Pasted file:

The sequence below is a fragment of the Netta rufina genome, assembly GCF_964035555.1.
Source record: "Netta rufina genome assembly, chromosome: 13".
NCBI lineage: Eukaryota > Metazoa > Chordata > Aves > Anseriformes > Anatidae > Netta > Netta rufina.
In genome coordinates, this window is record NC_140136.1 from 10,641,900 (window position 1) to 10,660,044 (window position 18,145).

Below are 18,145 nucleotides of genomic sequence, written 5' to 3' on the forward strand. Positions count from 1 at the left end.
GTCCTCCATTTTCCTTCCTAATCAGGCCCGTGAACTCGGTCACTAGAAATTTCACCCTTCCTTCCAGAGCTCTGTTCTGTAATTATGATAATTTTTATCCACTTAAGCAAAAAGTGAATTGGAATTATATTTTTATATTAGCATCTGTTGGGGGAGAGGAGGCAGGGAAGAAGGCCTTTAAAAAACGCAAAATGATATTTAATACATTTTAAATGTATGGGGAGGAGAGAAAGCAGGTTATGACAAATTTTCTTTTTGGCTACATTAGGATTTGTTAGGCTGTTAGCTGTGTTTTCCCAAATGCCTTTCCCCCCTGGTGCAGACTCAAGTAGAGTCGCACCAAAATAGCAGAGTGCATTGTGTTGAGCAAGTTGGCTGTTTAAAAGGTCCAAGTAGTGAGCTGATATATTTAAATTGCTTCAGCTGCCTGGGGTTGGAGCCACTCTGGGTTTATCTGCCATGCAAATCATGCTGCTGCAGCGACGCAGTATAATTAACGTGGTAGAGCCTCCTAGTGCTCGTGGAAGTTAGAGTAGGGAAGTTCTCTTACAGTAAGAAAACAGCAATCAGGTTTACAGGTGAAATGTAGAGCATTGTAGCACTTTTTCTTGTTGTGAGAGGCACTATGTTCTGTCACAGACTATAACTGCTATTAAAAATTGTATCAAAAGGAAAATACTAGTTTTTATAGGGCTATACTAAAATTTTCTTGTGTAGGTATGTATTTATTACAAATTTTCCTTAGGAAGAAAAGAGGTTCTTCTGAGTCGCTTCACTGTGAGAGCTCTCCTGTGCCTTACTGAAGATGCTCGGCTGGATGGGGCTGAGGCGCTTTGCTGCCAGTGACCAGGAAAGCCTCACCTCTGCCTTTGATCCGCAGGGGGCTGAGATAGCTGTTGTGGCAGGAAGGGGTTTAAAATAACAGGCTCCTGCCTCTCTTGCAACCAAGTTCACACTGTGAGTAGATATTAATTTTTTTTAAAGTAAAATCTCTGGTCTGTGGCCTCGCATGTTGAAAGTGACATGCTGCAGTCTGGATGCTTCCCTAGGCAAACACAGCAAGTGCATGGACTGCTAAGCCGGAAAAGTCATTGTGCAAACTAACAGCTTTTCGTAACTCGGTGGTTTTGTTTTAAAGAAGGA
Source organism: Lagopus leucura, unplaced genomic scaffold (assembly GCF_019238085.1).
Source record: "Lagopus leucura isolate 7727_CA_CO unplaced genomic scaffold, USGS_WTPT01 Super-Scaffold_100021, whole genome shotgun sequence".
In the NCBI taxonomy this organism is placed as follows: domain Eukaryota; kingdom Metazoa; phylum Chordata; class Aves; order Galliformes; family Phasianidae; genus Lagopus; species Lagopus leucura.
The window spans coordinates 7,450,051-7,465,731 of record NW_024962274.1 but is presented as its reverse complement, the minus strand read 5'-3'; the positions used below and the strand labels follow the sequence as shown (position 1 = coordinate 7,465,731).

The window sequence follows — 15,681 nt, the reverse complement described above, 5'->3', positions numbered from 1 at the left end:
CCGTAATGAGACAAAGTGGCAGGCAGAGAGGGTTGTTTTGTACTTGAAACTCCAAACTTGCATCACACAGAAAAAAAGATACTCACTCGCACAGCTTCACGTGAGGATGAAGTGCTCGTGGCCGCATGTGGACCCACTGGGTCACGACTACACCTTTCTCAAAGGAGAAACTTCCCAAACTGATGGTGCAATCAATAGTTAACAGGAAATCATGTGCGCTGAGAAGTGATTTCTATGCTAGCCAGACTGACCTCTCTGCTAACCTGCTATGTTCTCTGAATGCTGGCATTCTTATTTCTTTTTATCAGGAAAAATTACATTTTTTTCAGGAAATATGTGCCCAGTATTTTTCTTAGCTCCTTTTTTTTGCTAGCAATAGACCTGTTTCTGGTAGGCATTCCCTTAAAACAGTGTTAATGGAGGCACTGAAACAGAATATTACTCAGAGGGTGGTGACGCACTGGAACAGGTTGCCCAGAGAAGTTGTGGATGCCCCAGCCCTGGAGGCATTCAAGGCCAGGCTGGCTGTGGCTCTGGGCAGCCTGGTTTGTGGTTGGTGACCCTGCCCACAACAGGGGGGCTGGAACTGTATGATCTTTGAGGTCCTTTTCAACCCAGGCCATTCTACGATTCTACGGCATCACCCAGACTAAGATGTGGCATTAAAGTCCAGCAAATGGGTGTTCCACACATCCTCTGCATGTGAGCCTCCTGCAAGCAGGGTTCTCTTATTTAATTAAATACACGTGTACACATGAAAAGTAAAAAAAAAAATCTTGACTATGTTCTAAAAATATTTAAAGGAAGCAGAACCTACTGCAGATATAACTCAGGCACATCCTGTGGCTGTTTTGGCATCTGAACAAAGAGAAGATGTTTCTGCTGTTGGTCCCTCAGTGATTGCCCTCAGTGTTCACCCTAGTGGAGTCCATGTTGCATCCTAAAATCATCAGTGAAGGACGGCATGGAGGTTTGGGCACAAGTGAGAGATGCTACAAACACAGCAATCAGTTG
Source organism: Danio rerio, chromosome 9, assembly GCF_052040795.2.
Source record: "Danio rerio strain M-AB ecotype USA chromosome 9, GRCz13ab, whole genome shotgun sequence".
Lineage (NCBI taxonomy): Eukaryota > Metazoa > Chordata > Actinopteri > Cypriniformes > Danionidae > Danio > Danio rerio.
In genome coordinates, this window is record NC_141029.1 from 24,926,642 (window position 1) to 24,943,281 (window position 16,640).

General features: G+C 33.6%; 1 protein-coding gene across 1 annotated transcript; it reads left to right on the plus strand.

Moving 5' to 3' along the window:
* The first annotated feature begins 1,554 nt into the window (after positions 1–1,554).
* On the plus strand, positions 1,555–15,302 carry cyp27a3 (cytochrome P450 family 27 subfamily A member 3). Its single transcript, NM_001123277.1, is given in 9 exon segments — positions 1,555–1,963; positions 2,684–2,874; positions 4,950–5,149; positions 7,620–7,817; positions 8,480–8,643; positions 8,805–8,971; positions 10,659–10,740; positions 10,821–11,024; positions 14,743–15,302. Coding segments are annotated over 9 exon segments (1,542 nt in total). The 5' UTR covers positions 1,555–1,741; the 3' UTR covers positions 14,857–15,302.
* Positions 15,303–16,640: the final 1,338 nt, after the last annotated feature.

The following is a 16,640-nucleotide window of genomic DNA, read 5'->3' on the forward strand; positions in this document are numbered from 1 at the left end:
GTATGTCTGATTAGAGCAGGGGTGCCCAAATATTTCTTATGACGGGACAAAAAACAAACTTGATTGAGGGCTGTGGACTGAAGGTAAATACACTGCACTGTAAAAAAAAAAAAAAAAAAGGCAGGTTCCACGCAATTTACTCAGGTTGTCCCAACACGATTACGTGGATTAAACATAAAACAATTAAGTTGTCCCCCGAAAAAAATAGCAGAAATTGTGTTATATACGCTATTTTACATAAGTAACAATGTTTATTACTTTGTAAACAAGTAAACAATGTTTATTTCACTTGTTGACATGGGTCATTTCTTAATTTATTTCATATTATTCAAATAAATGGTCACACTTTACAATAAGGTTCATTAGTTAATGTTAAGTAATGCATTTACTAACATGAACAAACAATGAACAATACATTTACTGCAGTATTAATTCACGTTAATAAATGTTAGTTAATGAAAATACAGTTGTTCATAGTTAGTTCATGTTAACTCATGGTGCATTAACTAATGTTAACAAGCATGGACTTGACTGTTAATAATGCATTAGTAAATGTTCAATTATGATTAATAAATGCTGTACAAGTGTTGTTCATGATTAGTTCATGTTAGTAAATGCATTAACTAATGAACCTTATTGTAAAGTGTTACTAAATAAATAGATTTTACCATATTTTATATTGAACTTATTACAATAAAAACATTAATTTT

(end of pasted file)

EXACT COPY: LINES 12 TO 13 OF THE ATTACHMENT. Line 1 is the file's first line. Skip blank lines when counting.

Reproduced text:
CCGTAATGAGACAAAGTGGCAGGCAGAGAGGGTTGTTTTGTACTTGAAACTCCAAACTTGCATCACACAGAAAAAAAGATACTCACTCGCACAGCTTCACGTGAGGATGAAGTGCTCGTGGCCGCATGTGGACCCACTGGGTCACGACTACACCTTTCTCAAAGGAGAAACTTCCCAAACTGATGGTGCAATCAATAGTTAACAGGAAATCATGTGCGCTGAGAAGTGATTTCTATGCTAGCCAGACTGACCTCTCTGCTAACCTGCTATGTTCTCTGAATGCTGGCATTCTTATTTCTTTTTATCAGGAAAAATTACATTTTTTTCAGGAAATATGTGCCCAGTATTTTTCTTAGCTCCTTTTTTTTGCTAGCAATAGACCTGTTTCTGGTAGGCATTCCCTTAAAACAGTGTTAATGGAGGCACTGAAACAGAATATTACTCAGAGGGTGGTGACGCACTGGAACAGGTTGCCCAGAGAAGTTGTGGATGCCCCAGCCCTGGAGGCATTCAAGGCCAGGCTGGCTGTGGCTCTGGGCAGCCTGGTTTGTGGTTGGTGACCCTGCCCACAACAGGGGGGCTGGAACTGTATGATCTTTGAGGTCCTTTTCAACCCAGGCCATTCTACGATTCTACGGCATCACCCAGACTAAGATGTGGCATTAAAGTCCAGCAAATGGGTGTTCCACACATCCTCTGCATGTGAGCCTCCTGCAAGCAGGGTTCTCTTATTTAATTAAATACACGTGTACACATGAAAAGTAAAAAAAAAAATCTTGACTATGTTCTAAAAATATTTAAAGGAAGCAGAACCTACTGCAGATATAACTCAGGCACATCCTGTGGCTGTTTTGGCATCTGAACAAAGAGAAGATGTTTCTGCTGTTGGTCCCTCAGTGATTGCCCTCAGTGTTCACCCTAGTGGAGTCCATGTTGCATCCTAAAATCATCAGTGAAGGACGGCATGGAGGTTTGGGCACAAGTGAGAGATGCTACAAACACAGCAATCAGTTG
Source organism: Danio rerio, chromosome 9, assembly GCF_052040795.2.